Monday 22 April 2013

Can bread be exciting?

 A number of years ago, I found a book in a bookstore called "The Cook's Guide to Bread." I like bread baking, enjoy history, and learning about other cultures and ethnic cuisines, so this book was right up my alley. Then my life changed drastically and I no longer had time or energy for bread making and other culinary and artistic pursuits. So this book just moved with me from home to home, and probably even spent time in a box stored in a granary... Recently, I was at a thrift store and picked up what I thought was a larger version of the same book. When I got it home however, I discovered the two books have different titles, the larger thrift store version being "The World Encyclopedia of Bread and Bread Making." Same two authors, Christine Ingram and Jennie Shapter. Apart from size, I wasn't sure what the difference was. Then I looked inside "The Cook's Guide to Bread," and saw that it was originally published as "The World Encyclopedia of Bread and Bread Making." It was just a slightly newer version.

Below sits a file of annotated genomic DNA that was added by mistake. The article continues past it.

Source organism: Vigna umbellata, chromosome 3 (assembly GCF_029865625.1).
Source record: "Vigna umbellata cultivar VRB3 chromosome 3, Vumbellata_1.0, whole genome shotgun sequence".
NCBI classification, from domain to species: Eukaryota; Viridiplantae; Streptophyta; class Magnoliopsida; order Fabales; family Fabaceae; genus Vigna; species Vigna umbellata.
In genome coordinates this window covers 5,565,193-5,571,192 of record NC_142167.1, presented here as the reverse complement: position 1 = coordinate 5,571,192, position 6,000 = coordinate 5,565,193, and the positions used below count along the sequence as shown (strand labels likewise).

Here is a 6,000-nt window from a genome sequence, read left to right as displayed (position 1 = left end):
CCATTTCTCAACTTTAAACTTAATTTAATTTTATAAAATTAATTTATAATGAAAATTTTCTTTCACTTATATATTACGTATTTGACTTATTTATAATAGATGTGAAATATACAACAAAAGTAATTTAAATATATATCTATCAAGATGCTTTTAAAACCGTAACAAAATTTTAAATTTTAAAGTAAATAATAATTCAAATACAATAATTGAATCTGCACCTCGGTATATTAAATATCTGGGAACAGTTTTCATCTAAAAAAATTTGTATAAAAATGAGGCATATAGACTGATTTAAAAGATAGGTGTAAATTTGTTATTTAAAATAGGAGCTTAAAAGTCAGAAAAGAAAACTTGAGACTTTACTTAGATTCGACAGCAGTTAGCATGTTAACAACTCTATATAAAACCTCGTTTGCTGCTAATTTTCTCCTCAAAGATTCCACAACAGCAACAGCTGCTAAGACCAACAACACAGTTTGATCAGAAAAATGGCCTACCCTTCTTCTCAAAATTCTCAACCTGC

Now, I love a cookbook (or, in this case, a bread-making book) that doesn't just give me recipes, but also teaches me something - history and cultural background. In this book (either version), about half of it is devoted to information other than recipes. It explains the history of bread, different grains and milling methods, along with discussion of other ingredients, techniques and equipment. Then it explains the primary types of bread found in various world cultures. I find it quite interesting, but then I do tend to be an information hound. Here's the link to the book on Amazon:


So owning these two books makes me even more excited about the Artisan Bread Making course I've enrolled in from Craftsy. I'm looking forward to becoming a better bread maker through the course and then trying out even more breads from these books.
There - a post that didn't even mention quilting...  

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